My parents met as the only two non-Mormons in a class on religious studies where they argued opposite sides of philosophical questions. When I was seven my mother taught Sunday school in a Presbyterian church in Santa Barbara while my father was living on a reservation painting Indian elders and studying Eastern religions, and he would read me Sufi stories when I would visit him. I think I've been on a spiritual quest ever since to find what is universal and uniting. I've studied the religious traditions and mythologies across the centuries from many different cultures, spending time in Christian and Hindu monasteries and Buddhist retreat centers, developing a daily meditation and yoga practice, learning contemplative chants from the Taize, Kirtan, Jewish and Celtic traditions and going on pilgrimage to sacred sites throughout the world. I've lead workshops on spirituality and given retreats and workshops for leaders of Catholic, Protestant, Jewish faiths and offered sermons for Episcopalian, Unity, Unitarian and New Age churches. What do I believe? I like to reclaim the original definition of the Latin word Credo, which contrary to frequent assumptions, does not mean " I think". Rather, credo meant " I give my heart to...". I can't pretend to have answers to cosmic questions that far exceed our human minds. I don't focus on dogma, but I do give my heart to practices that I have learned bring me a sense of peace, love and compassion. These include a deep immersion in nature, poetry, art, music, silent prayer and a deep relationship with Celtic Christianity. I consider my most important spiritual teachers not only the religious figures of the past like Jesus and Buddha, but also poets like Rumi, Mary Oliver and Mark Nepo, composers like J.S. Bach, Mozart, Ludwig Van Beethoven and Franz Schubert and philosophers like Pythagoras, Plato and the depth psychologist Carl Jung.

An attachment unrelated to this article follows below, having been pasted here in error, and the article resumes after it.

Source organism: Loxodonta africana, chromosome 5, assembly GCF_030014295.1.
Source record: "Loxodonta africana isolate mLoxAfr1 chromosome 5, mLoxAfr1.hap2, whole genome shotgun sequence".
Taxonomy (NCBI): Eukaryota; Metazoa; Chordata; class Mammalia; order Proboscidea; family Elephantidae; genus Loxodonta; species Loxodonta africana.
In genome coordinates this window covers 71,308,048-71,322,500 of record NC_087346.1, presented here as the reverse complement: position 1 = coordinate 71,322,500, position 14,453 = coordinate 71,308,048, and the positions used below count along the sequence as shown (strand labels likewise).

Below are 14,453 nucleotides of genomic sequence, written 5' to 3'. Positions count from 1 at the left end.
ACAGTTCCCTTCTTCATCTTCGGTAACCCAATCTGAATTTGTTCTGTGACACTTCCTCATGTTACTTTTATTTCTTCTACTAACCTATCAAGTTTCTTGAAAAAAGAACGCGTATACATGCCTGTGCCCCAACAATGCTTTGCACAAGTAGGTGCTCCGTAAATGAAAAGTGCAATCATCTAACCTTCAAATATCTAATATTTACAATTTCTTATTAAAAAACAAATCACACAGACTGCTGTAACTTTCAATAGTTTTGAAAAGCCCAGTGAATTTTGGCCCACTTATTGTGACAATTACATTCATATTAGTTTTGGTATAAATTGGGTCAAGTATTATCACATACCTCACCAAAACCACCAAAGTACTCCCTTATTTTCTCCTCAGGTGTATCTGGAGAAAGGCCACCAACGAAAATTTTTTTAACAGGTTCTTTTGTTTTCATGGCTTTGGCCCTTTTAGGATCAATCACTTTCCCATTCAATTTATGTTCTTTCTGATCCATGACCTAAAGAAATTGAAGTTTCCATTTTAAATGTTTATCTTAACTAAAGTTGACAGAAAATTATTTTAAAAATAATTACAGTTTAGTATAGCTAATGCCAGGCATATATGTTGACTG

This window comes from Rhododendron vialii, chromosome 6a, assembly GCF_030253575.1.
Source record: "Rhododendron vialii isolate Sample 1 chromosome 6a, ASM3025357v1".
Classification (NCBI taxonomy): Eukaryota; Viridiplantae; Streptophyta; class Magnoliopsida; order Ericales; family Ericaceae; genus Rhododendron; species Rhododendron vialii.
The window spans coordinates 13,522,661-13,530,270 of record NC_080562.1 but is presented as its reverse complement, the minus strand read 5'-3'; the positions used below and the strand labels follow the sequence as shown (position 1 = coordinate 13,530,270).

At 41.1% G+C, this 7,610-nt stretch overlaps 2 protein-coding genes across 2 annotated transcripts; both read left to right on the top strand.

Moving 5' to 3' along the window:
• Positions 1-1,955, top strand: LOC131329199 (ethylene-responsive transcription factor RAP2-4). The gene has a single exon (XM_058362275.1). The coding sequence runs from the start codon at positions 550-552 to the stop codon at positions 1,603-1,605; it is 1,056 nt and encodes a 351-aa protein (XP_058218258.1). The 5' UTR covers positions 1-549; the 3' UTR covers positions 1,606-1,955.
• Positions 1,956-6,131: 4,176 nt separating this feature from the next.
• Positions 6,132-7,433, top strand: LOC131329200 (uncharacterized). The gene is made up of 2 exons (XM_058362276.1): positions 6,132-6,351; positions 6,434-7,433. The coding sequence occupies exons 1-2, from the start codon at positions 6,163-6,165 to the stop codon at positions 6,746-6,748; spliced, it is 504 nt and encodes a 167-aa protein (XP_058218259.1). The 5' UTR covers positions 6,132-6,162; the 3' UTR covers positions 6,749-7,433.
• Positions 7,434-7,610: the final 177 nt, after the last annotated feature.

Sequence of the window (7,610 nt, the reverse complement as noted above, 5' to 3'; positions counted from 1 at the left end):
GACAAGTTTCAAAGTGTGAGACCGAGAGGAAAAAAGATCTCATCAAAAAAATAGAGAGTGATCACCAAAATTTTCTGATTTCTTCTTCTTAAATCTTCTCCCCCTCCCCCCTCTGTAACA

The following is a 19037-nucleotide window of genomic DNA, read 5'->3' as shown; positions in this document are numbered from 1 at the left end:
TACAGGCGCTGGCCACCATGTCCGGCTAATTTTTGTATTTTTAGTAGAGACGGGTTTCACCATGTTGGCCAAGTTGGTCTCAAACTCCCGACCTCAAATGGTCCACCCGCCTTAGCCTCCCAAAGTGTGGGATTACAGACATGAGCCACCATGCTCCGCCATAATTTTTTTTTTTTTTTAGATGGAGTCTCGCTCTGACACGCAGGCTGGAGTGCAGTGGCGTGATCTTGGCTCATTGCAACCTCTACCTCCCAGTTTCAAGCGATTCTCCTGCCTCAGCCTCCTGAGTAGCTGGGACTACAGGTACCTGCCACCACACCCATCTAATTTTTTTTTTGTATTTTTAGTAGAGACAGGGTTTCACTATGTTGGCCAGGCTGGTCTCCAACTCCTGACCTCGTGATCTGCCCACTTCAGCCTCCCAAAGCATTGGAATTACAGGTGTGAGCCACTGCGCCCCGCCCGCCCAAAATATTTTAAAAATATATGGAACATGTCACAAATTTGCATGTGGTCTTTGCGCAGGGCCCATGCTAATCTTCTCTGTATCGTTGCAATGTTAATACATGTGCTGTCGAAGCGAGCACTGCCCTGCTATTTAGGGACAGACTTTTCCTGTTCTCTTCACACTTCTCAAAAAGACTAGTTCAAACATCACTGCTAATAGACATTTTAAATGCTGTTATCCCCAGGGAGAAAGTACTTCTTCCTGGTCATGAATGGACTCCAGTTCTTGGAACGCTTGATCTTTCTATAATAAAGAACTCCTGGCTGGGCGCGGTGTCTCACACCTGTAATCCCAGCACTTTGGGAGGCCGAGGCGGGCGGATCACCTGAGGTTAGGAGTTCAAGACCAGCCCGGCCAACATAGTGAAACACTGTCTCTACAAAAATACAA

If you are searching for spiritual nourishment, you might enjoy one of these offerings that focus on connecting our minds, hearts, bodies and spirits through music, art and contemplation
Celtic Evensong St. John's Episcopal, Petaluma Candlelit contemplative gatherings of poetry, classical music and community singing from different traditions
Labyrinth Walks St. John's Episcopal, Petaluma and Grace Cathedral, San Francisco A walking meditation with live music
Wisdom of the Heart Retreat Yearly contemplative gathering of song, silence, yoga, art and the story of the contemplative wisdom tradition that stretches from Alexandria, Egypt to Chartres, Iona and Taize.
Pilgrimages to Europe Yearly journeys to sacred sites in France, England, Scotland and Italy. Learn about our 2019 programs here Other places and where I find spiritual nourishment:
Bishop's Ranch, Healdsburg A variety of contemplative programs in an area of bucolic splendor https://www.bishopsranch.org/
Mercy Center, Burlingame Taize, Labyrinth and Contemplative programs in Christian Prayer and Interfaith Dialogue http://www.mercy-center.org/
St.Columba's, Inverness I've found deep beauty in their New Skellig Rite, offered the first Sunday of every month. Father Vincent 's sermons have often moved me to tears https://www.stcolumbasinverness.org/
Santa Sabina Center, San Rafael Adjacent to Dominican University, Santa Sabina is a gem of a retreat center with days of contemplative prayer and programs ranging from Thomas Merton to the Enneagram to HIldegard von Bingen https://www.santasabinacenter.org/
Richard Rohr My favorite Franciscan monk offers reflections rich with psychological insight and historical perspective, delivered daily by email, and his Center for Action and Contemplation in New Mexico has unique programs https://cac.org/about-cac/
Francis Weller His writings, workshops and rituals on grief are filled with profound beauty and healing https://www.francisweller.net/